In an article entitled “Words of wisdom to my younger self about gardening” Fran Sorin writes on her blog over at gardeninggonewild.com about the advice she would give to the young mother that she was thirty years ago. She has compiled a list of fourteen tips that she would pass on to her younger self starting with the need to become acquainted with your plot. Regard gardening as an adventure and don’t be a perfectionist.
Today is my birthday. Like most days, after taking a few sips of my morning coffee and giving thanks for being alive, I go out onto my rooftops to awaken my senses. Because I?m such an early riser, I observe the stars and moon begin to fade as daylight takes over.
It never ceases to amaze me, especially in the quiet of the early morning, how magical the garden feels. It doesn?t matter if my urban garden is in full bloom during the spring and summer or if the blooms are less abundant, like this time of year. I discover the beauty in what is presently there.
This attitude is so very different than what I experienced when I began to garden over 30 years ago. Today I look back at that young mother who knew little about parenting ? and just a tad more about gardening ? with empathy and love.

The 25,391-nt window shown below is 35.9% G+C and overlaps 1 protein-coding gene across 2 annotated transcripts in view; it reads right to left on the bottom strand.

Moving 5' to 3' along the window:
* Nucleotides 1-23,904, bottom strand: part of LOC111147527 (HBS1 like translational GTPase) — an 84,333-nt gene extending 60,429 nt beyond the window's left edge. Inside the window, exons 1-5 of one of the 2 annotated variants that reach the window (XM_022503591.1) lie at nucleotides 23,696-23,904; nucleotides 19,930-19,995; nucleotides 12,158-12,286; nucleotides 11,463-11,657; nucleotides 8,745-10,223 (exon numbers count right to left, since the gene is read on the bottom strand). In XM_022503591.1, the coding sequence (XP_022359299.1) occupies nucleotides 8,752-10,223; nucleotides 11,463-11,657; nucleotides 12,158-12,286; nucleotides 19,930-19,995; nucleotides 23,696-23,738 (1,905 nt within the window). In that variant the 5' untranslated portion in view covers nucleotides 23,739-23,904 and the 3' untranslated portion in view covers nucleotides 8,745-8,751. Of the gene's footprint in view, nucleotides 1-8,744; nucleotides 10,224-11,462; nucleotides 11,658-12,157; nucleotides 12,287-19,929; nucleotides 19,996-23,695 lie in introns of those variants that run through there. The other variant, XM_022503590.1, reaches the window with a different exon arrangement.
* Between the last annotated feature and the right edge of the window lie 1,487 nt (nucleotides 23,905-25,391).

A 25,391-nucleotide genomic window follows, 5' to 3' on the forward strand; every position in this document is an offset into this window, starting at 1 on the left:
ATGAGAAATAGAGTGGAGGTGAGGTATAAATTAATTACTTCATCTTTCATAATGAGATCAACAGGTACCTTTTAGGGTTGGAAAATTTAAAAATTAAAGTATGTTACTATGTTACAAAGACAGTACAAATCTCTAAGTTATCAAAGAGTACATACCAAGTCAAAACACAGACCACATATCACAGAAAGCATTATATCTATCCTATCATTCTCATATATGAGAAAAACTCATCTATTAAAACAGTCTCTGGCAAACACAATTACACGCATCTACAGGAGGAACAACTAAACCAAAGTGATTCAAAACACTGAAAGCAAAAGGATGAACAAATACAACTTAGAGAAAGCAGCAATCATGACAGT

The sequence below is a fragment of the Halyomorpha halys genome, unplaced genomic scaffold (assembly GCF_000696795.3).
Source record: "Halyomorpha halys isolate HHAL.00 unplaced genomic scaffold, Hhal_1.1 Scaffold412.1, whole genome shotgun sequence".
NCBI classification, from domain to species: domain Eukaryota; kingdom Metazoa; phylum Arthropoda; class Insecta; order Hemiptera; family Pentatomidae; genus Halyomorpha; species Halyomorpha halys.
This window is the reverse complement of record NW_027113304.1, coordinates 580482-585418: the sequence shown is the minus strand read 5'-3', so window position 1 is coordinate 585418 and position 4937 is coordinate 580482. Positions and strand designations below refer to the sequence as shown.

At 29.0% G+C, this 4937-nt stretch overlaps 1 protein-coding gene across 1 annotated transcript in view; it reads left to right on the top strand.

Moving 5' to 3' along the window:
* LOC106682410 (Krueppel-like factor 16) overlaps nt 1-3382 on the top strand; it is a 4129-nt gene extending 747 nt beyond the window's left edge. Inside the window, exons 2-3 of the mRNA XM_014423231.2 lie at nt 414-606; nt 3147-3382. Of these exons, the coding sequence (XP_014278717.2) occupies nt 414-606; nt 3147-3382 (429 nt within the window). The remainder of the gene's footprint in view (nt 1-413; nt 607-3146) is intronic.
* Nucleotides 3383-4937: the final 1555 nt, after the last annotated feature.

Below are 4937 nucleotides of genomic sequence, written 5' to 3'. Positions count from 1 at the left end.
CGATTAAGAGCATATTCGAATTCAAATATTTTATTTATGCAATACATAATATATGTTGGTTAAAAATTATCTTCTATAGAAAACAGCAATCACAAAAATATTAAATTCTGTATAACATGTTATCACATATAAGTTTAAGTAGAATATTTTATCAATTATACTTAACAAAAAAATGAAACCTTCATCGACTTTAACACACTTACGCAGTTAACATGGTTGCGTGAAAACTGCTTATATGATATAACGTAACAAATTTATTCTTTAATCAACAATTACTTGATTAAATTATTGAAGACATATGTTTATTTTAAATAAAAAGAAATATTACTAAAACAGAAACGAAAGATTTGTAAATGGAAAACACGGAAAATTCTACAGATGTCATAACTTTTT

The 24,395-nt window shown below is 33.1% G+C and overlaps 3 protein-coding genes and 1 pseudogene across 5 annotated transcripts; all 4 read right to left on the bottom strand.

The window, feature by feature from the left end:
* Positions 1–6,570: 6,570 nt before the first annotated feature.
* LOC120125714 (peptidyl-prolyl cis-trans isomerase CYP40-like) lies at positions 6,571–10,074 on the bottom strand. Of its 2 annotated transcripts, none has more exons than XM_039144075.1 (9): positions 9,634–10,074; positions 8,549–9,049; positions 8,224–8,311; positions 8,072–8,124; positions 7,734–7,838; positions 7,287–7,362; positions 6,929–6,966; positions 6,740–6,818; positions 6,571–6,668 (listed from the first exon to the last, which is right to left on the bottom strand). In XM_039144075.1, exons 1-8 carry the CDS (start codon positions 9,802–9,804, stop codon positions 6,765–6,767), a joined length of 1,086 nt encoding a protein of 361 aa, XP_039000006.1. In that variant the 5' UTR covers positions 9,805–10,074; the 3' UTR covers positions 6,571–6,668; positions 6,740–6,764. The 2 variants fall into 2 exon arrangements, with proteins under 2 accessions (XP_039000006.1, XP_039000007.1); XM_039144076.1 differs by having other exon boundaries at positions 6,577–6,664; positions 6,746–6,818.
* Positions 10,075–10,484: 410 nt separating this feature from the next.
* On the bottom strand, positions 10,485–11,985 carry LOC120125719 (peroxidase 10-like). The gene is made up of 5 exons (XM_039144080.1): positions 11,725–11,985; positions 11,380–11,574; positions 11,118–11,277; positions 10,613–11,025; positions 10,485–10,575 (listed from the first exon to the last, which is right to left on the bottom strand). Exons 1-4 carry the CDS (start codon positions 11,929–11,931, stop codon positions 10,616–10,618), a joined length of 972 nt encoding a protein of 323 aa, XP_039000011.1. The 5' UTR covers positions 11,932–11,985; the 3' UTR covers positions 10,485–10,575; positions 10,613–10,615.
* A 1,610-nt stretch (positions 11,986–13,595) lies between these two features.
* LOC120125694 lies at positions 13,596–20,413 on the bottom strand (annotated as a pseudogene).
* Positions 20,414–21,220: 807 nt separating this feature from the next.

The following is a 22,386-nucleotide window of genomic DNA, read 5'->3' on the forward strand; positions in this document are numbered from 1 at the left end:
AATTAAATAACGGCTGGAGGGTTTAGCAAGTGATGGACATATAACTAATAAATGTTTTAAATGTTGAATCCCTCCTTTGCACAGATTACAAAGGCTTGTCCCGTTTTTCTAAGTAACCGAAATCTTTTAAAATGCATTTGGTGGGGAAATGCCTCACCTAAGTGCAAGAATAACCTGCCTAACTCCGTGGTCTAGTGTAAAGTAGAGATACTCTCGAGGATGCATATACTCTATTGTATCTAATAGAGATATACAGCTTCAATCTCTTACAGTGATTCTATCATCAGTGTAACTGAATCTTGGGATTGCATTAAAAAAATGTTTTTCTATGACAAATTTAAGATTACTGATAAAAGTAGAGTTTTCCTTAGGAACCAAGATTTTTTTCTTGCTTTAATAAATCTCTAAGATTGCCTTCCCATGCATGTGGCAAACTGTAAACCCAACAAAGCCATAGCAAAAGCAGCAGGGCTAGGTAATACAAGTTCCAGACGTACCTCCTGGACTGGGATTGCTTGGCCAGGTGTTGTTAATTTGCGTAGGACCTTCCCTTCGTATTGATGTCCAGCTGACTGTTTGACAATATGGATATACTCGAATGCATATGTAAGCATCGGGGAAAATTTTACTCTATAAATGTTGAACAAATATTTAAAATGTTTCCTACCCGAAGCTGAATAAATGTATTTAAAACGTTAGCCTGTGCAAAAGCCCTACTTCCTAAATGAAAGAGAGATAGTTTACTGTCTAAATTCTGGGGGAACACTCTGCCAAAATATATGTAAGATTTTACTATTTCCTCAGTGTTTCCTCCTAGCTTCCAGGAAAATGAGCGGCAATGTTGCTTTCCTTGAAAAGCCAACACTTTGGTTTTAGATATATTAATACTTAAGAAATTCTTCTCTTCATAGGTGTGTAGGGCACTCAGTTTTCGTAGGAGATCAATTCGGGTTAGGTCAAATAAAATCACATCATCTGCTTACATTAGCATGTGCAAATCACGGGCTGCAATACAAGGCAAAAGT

If I were to meet her today, here are some words of wisdom I would pass onto her.
- Become acquainted with your property. Take the time to familiarize yourself with trees, bushes, perennials and bulbs. If you don?t know the names of them, don?t worry. You?ll find out soon enough. The important thing is to get up close, and to look, touch and smell. Also, feel your land. Let it speak to you. Each property has its own history, energy, and aura.
- Develop a beginner?s mind. If you experience fear when you start learning something new, that?s OK. It?s more common than you think. Just note the fear and then try to ?drop it?. Even if it persists, don?t let it stop you from moving forward with gardening. Rollo May wrote in The Courage To Create that we create, not because we don?t have fears, but in spite of them.
- Perceive gardening as an adventure. It truly is one of life?s great joys and mysteries. An entire curriculum for elementary, middle, or high school students could be developed around gardening ? including history, math, english, science, art and whatever else a teacher wanted to include. Can you imagine how exciting that could be?
- Start slowly. Select plant material that?s easy to grow and that you can reap pleasure from quickly like a butterfly bush, perennial grasses, sunflowers, veggies, and some native perennials.
- Take the time to learn the basics of gardening before spending a lot of money and time on developing your garden. There is a plethora of wonderful resources on the internet that offer a slew of terrific information. Invest in at least a couple of books that can serve as references as you begin your journey as a gardener.